There is no dialectic here. There is no happy medium, not even a pause for reflection. Narratively, the game commands that the Reaper invasion must be delayed for the DLC to successfully bridge events to the upcoming sequel, and so the batarian planets must be sacrificed. You can make a bid to warn them, but the message won't get through. "At least you tried," Admiral Hackett says in some paltry attempt at consolation, while informing you that half the galaxy is going to want to see you hanged.

Usually, Mass Effect DLC leaves me with a bad taste in my mouth but generally no worse for wear. I've gone through many unpalatable missions with my main Shepard, and if I do say so, I'm fiercely attached to her -- even her more uncomfortable decisions. Now I don't want to touch her save file again. Putting a hatchet through the spine of a single saboteur is one thing. Heck, even brainwashing the geth seems at least vaguely humanitarian compared to the alternative, and I at least had the ability to make a choice there. Moral boundaries may exist to be toyed with in games, but I think that I've just found my line in the sand.

I do not enjoy watching a character that I've nurtured for over 60+ hours of gameplay consign an entire planetary system to death without even dignifying the moment with a perfunctory button press (a la BioShock or Mass Effect 3). The narrative already asserts its character preferences over my own in enough situations without adding compulsory genocide to the list. When I import a new campaign to get my ideal playthrough together in time for Mass Effect 3, I'm fairly confident I will be leaving this particular mission unplayed altogether. If the game's writing is determined to create straw men just so I have another breed of enemy to half-heartedly gun down, it can do so without my support.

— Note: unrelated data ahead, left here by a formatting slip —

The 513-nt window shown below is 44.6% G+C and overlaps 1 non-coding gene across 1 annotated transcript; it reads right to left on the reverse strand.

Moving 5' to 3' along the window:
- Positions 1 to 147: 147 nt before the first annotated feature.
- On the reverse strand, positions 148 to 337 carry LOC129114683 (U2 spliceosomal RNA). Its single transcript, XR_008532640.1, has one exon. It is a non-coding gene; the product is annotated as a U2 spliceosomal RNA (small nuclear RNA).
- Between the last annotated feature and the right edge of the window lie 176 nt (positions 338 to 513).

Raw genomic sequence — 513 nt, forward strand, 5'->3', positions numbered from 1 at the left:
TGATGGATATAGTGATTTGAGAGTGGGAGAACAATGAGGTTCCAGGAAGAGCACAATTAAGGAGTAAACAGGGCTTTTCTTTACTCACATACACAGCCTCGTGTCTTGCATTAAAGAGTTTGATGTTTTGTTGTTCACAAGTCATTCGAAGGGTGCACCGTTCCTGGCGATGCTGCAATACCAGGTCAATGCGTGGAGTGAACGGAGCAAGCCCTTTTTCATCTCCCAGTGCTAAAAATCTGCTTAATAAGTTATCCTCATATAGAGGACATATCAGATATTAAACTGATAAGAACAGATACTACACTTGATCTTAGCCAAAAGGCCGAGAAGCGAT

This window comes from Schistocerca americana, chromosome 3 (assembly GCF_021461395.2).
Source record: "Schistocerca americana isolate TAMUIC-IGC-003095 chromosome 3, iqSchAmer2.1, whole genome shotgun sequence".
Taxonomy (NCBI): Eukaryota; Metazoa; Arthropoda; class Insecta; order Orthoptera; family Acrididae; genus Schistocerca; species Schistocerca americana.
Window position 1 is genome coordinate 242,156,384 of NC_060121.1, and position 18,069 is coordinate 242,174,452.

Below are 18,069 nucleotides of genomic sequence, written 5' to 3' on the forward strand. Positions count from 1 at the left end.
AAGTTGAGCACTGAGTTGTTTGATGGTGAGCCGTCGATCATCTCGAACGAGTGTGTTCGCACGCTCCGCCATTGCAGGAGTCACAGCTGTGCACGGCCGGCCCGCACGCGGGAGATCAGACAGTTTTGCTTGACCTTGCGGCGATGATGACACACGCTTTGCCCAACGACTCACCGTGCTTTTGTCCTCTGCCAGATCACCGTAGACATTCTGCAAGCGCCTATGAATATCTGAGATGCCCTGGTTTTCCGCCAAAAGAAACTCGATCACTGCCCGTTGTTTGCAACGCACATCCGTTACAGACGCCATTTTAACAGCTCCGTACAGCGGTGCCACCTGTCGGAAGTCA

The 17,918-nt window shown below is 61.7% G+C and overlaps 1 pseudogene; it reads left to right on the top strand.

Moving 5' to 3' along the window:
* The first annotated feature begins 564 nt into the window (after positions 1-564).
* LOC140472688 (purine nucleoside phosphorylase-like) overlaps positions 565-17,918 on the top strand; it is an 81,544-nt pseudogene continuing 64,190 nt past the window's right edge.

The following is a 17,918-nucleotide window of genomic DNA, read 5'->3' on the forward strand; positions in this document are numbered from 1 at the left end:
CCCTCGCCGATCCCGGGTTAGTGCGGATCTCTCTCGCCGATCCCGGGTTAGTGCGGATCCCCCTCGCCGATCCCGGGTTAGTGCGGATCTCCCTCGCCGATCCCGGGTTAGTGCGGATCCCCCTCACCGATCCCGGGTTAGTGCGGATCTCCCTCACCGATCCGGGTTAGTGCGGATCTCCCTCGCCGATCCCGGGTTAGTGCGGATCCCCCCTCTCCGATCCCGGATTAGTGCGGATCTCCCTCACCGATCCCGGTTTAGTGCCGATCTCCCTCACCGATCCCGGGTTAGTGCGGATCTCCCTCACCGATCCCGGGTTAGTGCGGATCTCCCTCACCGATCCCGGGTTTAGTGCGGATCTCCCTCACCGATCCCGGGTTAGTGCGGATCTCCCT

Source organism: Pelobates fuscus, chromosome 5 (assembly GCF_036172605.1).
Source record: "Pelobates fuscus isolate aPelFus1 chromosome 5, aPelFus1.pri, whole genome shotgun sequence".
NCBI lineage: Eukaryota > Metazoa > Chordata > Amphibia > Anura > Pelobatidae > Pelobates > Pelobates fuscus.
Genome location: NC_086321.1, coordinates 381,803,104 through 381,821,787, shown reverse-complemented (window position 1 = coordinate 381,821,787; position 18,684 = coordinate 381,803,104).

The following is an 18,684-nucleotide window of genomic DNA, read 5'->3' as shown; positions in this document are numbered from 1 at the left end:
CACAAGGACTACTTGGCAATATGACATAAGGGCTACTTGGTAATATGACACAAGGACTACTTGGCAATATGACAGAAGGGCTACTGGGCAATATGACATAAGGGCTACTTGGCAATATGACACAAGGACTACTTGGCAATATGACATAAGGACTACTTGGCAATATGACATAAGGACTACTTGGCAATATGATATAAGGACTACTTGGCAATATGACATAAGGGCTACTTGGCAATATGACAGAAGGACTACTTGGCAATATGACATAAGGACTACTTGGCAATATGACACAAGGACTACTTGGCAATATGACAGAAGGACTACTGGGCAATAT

Moreover, I'm disappointed in how the Mass Effect franchise has used every opportunity to cast the batarians in an uncompromisingly antagonistic light. They are villains, terrorists, and torturers. At their very best, they're xenophobic lowlifes and religious zealots. Now as of Arrival, the entire species will apparently be waging (quite justified) war against the human race, removing all but the slimmest possibility that they will ever be characterized more sympathetically.

Terrorists, militants, demagogues, and other extremists certainly exist in reality, so it makes as much sense to populate our fictional worlds with them. But ideally that sort of thing is best done with a certain obligation to fairness, something neither American news nor Mass Effect's writing team would appear to have much truck with. Within days of a Florida Koran burning sparking deadly riots in Afghanistan, Arrival showed up to demonstrate an almost appalling similarity not just in the way that we create our own enemies, but in how we manage to disregard the ensuing violence as the Other's doing, surely not our own.

In Mass Effect's universe, you don't get very far without siding with humans -- those American-accented, militaristic, expansionist humans. Maybe I'm asking for it, playing as a naval commander in a narrative largely about military action and conservative politics, but it wasn't until this particular DLC that I developed the profound sense that this game was not "for" me. Although, to be fair, I can't see how a game where the fate of billions is decided without your input can be "for" anyone, but your mileage may vary.